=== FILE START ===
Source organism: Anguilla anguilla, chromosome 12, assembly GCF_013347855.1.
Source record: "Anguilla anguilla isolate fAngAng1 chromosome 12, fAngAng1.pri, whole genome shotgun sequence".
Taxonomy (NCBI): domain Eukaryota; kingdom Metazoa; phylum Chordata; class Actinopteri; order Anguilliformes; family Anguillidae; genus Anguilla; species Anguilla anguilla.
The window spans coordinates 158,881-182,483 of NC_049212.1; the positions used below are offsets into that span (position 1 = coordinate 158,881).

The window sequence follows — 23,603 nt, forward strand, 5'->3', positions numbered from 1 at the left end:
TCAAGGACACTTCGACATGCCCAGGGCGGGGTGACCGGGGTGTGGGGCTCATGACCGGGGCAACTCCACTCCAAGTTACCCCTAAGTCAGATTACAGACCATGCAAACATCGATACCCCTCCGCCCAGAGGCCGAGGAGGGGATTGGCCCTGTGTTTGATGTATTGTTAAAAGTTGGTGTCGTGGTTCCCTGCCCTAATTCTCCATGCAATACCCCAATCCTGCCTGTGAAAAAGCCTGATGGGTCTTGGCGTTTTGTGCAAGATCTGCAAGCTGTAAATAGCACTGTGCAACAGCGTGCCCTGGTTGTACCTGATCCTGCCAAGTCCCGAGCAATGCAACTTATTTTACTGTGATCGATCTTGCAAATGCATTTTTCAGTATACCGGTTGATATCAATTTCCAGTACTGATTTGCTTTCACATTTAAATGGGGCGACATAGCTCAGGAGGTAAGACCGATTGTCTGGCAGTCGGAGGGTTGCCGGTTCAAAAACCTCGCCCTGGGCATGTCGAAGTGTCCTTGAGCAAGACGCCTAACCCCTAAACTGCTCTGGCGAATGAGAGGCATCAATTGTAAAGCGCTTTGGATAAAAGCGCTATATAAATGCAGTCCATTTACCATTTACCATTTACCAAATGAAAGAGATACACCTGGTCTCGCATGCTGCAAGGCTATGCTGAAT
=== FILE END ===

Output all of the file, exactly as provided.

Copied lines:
Source organism: Anguilla anguilla, chromosome 12, assembly GCF_013347855.1.
Source record: "Anguilla anguilla isolate fAngAng1 chromosome 12, fAngAng1.pri, whole genome shotgun sequence".
Taxonomy (NCBI): domain Eukaryota; kingdom Metazoa; phylum Chordata; class Actinopteri; order Anguilliformes; family Anguillidae; genus Anguilla; species Anguilla anguilla.
The window spans coordinates 158,881-182,483 of NC_049212.1; the positions used below are offsets into that span (position 1 = coordinate 158,881).

The window sequence follows — 23,603 nt, forward strand, 5'->3', positions numbered from 1 at the left end:
TCAAGGACACTTCGACATGCCCAGGGCGGGGTGACCGGGGTGTGGGGCTCATGACCGGGGCAACTCCACTCCAAGTTACCCCTAAGTCAGATTACAGACCATGCAAACATCGATACCCCTCCGCCCAGAGGCCGAGGAGGGGATTGGCCCTGTGTTTGATGTATTGTTAAAAGTTGGTGTCGTGGTTCCCTGCCCTAATTCTCCATGCAATACCCCAATCCTGCCTGTGAAAAAGCCTGATGGGTCTTGGCGTTTTGTGCAAGATCTGCAAGCTGTAAATAGCACTGTGCAACAGCGTGCCCTGGTTGTACCTGATCCTGCCAAGTCCCGAGCAATGCAACTTATTTTACTGTGATCGATCTTGCAAATGCATTTTTCAGTATACCGGTTGATATCAATTTCCAGTACTGATTTGCTTTCACATTTAAATGGGGCGACATAGCTCAGGAGGTAAGACCGATTGTCTGGCAGTCGGAGGGTTGCCGGTTCAAAAACCTCGCCCTGGGCATGTCGAAGTGTCCTTGAGCAAGACGCCTAACCCCTAAACTGCTCTGGCGAATGAGAGGCATCAATTGTAAAGCGCTTTGGATAAAAGCGCTATATAAATGCAGTCCATTTACCATTTACCATTTACCAAATGAAAGAGATACACCTGGTCTCGCATGCTGCAAGGCTATGCTGAAT